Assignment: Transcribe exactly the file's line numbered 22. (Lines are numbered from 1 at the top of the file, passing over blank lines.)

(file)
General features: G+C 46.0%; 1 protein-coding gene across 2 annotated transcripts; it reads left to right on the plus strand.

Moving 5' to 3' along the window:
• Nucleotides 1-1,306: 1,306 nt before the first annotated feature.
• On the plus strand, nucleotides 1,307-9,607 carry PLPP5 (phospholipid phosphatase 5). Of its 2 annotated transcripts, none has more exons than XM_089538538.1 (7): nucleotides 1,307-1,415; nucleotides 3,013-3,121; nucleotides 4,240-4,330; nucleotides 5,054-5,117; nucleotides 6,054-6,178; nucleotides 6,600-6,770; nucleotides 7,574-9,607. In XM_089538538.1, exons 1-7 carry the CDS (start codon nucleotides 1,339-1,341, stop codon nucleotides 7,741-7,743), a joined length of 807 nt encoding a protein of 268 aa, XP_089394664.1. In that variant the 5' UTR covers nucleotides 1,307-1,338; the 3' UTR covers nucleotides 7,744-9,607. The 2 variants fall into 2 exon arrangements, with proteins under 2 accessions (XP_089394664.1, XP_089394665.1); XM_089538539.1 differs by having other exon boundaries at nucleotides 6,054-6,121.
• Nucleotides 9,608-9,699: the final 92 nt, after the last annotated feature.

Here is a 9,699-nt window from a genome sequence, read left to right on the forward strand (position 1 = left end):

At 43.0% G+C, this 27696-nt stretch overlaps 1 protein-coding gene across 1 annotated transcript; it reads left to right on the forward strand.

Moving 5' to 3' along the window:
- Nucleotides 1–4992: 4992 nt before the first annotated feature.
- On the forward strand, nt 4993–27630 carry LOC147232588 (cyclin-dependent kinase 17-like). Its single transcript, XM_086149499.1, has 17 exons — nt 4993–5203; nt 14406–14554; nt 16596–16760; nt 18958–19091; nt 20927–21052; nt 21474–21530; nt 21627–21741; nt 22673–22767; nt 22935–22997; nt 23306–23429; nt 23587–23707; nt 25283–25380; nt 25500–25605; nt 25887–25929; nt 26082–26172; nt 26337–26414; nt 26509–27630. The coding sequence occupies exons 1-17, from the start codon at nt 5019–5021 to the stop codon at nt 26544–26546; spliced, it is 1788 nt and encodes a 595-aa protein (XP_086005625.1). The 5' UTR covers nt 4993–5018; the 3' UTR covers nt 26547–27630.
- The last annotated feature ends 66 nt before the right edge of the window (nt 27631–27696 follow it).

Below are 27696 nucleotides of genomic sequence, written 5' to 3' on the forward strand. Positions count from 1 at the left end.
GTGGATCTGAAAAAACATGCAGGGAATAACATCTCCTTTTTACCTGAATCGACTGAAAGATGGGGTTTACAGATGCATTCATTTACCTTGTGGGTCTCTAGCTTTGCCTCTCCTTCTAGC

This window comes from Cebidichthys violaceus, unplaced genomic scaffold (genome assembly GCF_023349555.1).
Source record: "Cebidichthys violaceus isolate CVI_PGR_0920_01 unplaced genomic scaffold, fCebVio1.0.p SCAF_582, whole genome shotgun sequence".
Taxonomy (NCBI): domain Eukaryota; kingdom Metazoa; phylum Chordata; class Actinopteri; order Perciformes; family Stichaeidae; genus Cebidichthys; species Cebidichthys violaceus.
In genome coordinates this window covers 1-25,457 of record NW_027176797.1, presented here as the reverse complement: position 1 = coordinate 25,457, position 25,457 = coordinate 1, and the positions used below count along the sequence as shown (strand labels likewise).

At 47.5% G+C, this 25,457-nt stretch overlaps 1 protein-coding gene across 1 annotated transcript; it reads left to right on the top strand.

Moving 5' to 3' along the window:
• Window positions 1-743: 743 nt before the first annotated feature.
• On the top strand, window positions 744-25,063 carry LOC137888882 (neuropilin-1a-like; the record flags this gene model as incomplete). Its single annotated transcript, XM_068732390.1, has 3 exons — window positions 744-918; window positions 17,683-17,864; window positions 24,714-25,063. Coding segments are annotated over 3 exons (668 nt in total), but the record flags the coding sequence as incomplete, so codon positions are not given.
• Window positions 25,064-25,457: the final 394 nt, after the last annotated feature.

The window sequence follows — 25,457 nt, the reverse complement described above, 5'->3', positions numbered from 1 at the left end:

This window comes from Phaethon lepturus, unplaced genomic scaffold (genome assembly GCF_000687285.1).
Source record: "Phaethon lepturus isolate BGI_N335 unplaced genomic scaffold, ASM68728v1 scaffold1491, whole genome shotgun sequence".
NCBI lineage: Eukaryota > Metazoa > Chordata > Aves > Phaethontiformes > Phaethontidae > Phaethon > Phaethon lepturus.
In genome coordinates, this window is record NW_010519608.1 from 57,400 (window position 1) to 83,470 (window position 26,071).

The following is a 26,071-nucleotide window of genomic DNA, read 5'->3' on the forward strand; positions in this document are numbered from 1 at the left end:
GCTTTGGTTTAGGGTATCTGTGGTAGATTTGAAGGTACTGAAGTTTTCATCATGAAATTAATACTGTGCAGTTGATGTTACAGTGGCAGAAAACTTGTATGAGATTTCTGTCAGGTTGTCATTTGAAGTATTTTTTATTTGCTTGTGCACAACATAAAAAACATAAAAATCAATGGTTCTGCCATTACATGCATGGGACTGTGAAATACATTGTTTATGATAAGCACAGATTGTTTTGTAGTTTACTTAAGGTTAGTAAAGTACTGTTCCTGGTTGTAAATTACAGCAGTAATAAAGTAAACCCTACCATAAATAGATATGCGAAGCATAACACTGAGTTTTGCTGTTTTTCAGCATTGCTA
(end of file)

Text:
• Window positions 25,064-25,457: the final 394 nt, after the last annotated feature.